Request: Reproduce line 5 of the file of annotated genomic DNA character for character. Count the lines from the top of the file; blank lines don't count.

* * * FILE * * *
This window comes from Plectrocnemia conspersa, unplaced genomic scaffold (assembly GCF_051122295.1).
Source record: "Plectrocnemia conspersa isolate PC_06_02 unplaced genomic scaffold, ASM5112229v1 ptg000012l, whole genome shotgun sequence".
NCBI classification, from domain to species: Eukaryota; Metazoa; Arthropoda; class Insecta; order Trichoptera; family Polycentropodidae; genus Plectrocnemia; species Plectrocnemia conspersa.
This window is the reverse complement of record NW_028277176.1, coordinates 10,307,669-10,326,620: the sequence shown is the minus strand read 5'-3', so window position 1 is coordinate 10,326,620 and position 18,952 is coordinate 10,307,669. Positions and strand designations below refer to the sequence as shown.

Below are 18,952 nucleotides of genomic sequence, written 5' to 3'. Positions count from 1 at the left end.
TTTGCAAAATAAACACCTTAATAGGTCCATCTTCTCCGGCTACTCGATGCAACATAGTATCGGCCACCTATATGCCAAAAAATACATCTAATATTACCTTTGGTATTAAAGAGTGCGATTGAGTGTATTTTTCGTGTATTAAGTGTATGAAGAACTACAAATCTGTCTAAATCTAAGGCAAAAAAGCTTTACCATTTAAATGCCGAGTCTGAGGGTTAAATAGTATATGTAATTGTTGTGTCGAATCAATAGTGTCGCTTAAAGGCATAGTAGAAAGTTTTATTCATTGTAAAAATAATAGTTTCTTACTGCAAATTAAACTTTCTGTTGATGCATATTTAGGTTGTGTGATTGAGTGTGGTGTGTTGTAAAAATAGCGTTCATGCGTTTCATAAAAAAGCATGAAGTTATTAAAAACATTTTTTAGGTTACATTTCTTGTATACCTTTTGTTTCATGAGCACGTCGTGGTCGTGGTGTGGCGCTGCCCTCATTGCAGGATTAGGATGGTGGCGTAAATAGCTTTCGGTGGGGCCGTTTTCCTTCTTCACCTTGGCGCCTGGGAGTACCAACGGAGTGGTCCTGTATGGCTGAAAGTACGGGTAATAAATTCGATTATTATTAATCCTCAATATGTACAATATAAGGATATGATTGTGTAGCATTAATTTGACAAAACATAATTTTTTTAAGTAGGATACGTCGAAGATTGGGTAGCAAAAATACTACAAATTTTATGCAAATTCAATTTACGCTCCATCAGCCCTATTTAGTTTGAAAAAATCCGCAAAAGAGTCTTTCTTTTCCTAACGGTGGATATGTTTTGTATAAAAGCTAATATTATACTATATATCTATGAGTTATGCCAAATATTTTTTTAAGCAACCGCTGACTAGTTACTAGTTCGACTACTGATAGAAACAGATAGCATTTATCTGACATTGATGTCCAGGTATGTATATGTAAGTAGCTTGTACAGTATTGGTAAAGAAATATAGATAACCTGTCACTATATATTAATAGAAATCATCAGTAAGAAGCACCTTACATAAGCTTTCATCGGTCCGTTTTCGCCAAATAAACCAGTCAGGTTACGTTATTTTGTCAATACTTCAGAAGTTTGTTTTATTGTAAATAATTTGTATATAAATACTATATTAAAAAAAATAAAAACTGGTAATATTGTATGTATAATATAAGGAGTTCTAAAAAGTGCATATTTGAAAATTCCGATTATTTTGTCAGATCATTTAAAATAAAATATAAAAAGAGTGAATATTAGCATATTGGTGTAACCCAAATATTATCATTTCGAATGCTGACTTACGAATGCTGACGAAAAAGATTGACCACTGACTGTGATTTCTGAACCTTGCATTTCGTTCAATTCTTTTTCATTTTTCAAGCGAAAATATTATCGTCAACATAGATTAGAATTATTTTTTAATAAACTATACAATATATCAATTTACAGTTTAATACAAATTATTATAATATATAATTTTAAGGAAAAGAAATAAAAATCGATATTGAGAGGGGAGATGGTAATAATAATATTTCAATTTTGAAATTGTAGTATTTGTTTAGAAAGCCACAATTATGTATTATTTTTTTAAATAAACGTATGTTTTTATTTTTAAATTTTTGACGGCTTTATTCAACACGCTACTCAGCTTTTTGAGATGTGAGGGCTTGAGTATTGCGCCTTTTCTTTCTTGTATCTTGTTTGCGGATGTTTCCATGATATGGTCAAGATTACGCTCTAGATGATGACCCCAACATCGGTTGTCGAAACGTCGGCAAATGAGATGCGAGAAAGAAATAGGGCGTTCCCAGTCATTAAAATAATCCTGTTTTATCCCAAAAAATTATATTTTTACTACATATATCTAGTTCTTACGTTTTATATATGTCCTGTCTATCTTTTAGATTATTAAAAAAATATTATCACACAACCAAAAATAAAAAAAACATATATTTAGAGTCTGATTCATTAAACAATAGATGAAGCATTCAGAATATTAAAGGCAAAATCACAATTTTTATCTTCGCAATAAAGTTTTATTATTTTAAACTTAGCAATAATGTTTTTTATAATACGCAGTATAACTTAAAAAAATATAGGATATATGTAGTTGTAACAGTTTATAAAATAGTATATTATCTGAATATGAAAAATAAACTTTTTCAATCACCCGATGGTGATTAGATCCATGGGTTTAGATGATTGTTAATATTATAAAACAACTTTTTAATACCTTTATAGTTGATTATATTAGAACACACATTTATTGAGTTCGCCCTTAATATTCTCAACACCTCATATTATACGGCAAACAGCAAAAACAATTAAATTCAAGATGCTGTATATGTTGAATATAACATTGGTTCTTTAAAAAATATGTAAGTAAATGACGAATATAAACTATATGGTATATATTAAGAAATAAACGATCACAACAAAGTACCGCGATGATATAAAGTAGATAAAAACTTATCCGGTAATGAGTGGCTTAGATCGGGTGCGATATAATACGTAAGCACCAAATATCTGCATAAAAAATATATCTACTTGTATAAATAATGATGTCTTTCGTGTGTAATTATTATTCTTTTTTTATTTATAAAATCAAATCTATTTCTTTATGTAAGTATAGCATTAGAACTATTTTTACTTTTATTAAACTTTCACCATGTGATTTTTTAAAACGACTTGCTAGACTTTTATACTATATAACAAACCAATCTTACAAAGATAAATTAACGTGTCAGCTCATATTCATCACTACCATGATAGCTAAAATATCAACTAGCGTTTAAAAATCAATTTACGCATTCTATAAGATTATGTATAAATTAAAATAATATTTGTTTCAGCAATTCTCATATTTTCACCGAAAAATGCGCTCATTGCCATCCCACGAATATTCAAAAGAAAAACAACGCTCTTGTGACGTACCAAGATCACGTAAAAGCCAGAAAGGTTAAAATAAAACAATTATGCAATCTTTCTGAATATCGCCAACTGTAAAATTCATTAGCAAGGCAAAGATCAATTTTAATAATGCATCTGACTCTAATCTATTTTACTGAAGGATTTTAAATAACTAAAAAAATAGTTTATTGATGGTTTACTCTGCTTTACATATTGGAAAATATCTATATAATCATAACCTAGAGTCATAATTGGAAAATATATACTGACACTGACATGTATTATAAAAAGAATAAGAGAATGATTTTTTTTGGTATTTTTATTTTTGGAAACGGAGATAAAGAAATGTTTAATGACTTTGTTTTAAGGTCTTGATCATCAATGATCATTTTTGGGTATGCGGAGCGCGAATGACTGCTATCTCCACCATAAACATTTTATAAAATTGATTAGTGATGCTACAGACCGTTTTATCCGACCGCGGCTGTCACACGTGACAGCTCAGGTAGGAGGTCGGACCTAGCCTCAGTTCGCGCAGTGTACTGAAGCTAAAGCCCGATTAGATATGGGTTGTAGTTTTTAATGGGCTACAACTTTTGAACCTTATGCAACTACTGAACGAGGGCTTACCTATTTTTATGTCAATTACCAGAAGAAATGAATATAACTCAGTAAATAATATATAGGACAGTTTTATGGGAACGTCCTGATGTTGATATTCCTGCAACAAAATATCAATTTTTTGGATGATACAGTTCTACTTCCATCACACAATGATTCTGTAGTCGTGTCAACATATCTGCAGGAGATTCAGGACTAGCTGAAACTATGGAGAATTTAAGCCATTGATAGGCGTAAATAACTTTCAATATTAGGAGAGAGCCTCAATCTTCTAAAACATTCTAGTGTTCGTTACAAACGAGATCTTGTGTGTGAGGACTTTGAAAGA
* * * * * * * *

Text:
Below are 18,952 nucleotides of genomic sequence, written 5' to 3'. Positions count from 1 at the left end.